11-16-08 10:12 PM
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  1. wirelessforever's Avatar
    i actually just quit tanning at my usual place because i moved. i had my credit card on file with them and just had them take the $23 a month for unlimited tanning directly from my account. when i left there, i noticed they took out $48. yes, thats right, an etf at a tanning salon!!
    I believe if you read my contributions in this thread you'll note that I've indicated that there are a few sleazy gym clubs who pull this ETF nonsense. So you can modify that to a few sleazy nickel-and-dime gym club and tanning salon operators.

    I fail to see how anyone would categorize AT&T (a billion dollar corporation), Verizon (another billion dollar corporation) Sprint (and yet another billion dollar corporation) and T-Mobile (a multinational ka-zillion dollar corporation) in the same league with a few low-rent mom and pop gym club and tanning salon con artists.

    Again, and hopefully for the last time, there is no justification for ETFs and the practice of this wholly anti-consumer collusion by four fat corporate megagiants should be brought to an end.
    03-27-08 03:57 PM
  2. jenaywins's Avatar
    I believe if you read my contributions in this thread you'll note that I've indicated that there are a few sleazy gym clubs who pull this ETF nonsense. So you can modify that to a few sleazy nickel-and-dime gym club and tanning salon operators.

    I fail to see how anyone would categorize AT&T (a billion dollar corporation), Verizon (another billion dollar corporation) Sprint (and yet another billion dollar corporation) and T-Mobile (a multinational ka-zillion dollar corporation) in the same league with a few low-rent mom and pop gym club and tanning salon con artists.

    Again, and hopefully for the last time, there is no justification for ETFs and the practice of this wholly anti-consumer collusion by four fat corporate megagiants should be brought to an end.
    i was not comparing verizon to a "low-rent mom and pop tanning salon." i was simply making a point...

    i do completely agree that etf fees are a load of bs, however i also do not believe that anyone on this forum should be spoken down to the way you appear to be doing to anyone who posts any kind of opinion or reply to this thread.
    03-27-08 04:02 PM
  3. wirelessforever's Avatar
    i was not comparing verizon to a "low-rent mom and pop tanning salon." i was simply making a point...
    Yes, your point was that some tanning salon ripped you off. But how that compares to four billion-dollar corporate giants engaging in monopoly collusion against consumers is not quite clear.


    do not believe that anyone on this forum should be spoken down to the way you appear to be doing to anyone who posts any kind of opinion or reply to this thread.
    It's called debate. And it's curious that you are ok trying to pick a fight with me but don't callout Jayden when his behavior is condescending and when he engages in "speaking down" to others.
    03-27-08 04:17 PM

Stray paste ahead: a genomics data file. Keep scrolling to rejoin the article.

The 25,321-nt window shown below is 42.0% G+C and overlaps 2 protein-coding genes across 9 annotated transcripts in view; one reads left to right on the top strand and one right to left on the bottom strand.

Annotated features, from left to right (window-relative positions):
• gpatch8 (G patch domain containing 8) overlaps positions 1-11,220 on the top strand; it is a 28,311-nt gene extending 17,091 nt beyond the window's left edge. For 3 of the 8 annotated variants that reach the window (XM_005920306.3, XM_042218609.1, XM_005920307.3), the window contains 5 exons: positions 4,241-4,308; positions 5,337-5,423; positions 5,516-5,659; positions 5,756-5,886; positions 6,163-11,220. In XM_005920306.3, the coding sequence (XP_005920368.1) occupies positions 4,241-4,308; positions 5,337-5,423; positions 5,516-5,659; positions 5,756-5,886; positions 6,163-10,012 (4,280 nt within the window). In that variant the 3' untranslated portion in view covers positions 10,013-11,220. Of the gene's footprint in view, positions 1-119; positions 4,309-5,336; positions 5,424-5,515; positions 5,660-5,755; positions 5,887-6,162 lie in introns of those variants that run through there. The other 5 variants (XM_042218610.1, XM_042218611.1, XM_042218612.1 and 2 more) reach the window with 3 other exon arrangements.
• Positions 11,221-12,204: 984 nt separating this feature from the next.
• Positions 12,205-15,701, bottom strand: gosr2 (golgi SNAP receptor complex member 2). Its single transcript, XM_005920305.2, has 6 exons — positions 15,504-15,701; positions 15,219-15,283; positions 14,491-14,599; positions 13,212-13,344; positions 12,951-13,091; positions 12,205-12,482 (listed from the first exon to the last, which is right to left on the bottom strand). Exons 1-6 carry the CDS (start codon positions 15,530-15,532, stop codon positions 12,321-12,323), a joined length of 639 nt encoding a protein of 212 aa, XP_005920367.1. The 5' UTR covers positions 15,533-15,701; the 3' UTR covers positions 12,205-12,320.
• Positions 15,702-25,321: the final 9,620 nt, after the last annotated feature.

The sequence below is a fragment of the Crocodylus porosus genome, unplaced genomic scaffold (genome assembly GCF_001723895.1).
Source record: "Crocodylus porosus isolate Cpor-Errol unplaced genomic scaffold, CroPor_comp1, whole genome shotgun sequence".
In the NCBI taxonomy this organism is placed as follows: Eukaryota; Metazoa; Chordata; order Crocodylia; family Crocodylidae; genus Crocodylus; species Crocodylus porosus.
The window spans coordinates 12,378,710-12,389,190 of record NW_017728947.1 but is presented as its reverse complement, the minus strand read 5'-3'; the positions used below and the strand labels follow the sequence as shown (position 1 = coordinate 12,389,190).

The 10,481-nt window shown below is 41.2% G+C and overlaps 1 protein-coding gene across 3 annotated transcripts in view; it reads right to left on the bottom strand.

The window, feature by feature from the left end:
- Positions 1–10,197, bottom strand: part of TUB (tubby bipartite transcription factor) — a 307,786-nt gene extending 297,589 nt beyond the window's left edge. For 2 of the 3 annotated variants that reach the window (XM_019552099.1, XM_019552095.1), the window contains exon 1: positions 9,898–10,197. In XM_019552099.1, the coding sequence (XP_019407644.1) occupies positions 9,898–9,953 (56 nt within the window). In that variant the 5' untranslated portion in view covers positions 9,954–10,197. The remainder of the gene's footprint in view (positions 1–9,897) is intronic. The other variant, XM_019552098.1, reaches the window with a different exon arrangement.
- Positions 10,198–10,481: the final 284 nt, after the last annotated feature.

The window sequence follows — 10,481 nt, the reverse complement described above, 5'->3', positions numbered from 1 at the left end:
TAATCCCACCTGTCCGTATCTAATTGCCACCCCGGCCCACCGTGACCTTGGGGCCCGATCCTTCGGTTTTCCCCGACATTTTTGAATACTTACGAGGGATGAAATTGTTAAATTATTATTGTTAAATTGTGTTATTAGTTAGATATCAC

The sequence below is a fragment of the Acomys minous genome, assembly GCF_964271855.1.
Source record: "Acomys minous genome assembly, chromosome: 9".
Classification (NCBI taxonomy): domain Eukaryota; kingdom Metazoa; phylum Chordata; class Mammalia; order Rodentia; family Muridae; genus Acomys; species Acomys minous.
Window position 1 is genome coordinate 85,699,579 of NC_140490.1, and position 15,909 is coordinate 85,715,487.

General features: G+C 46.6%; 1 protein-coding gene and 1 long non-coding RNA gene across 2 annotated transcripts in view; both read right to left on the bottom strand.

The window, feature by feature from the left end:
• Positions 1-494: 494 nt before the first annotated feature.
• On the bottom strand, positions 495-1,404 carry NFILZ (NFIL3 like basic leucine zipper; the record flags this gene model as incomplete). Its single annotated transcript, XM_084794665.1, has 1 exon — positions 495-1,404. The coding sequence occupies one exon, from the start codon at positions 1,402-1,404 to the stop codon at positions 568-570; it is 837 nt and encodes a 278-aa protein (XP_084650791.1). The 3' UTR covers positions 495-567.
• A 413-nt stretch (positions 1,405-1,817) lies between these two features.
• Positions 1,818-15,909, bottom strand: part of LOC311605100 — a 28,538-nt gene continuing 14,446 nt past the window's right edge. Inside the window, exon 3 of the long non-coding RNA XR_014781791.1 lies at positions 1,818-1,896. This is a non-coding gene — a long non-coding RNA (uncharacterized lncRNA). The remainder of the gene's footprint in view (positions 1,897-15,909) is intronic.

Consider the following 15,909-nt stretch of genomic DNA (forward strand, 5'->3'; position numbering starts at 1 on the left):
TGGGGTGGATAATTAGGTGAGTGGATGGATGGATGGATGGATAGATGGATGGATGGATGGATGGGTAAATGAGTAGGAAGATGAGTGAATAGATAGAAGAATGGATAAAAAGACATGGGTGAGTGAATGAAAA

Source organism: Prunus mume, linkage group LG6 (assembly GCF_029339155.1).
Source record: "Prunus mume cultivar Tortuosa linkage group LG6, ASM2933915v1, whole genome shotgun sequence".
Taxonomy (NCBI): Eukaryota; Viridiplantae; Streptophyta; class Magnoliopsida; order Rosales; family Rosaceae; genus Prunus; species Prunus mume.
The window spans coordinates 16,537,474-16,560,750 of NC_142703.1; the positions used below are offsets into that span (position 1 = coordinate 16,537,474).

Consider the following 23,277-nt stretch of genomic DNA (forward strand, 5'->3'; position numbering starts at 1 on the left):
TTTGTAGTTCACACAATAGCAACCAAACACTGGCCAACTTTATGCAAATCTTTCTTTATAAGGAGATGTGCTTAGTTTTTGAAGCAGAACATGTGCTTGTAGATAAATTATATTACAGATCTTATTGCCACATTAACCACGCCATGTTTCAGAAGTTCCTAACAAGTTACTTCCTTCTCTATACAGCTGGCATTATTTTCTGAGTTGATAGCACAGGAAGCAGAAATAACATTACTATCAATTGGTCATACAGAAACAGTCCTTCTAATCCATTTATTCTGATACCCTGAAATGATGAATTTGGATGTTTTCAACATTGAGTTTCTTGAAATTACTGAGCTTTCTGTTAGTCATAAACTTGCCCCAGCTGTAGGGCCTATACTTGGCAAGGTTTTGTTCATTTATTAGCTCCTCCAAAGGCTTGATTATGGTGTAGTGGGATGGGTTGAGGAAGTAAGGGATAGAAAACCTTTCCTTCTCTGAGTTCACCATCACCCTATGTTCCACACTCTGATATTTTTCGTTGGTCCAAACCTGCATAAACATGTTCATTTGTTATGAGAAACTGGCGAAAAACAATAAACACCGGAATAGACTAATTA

4. jenaywins's Avatar
    Yes, your point was that some tanning salon ripped you off. But how that compares to four billion-dollar corporate giants engaging in monopoly collusion against consumers is not quite clear.




    It's called debate. And it's curious that you are ok trying to pick a fight with me but don't callout Jayden when his behavior is condescending and when he engages in "speaking down" to others.
    for one thing, no one is picking a fight. for another thing, i dont see jayden blatantly insulting my intelligence - not to mention the intelligence of every other person on this threat that disagrees with what you are saying or has an opinion. every post ive seen from him appears to be nothing but helpfulness, seeing as he DOES work at at&t. i notice you, on the other hand, start out 99% of your replies by calling what other people have to say "ridiculous beyond words."

    also, i will say AGAIN that my point was NOT to compare some shady tanning salon with at multi-billion dollar corporation. im blonde, but not a total moron. basically i was just posting an anecdote to point out the fact that yes, some things just plain suck, but it IS the way it IS. it doesnt make it right, its just reality! deal!
    03-27-08 04:23 PM
  5. wirelessforever's Avatar
    hi you :]

    yeah, i was thinking about switching to tmo, but verizon ain't so bad in socal. i'm happy for the most part.
    Verizon was the original ILEC (wireline phone company) in many parts of LA so when it came time to start building out towers for cell service, Verizon seemed to be ahead of most others getting permits to get their towers up first. Verizon's coverage in West Los Angeles is generally excellent. And if you look at the simple math of who uses Verizon, you'll generally find Verizon has a LOT of customers in So Cal.

    I prefer GSM because I want my phone to work anywhere in the world. And TMo also generally has excellent coverage everywhere I go in West Los Angeles and Southern California in general.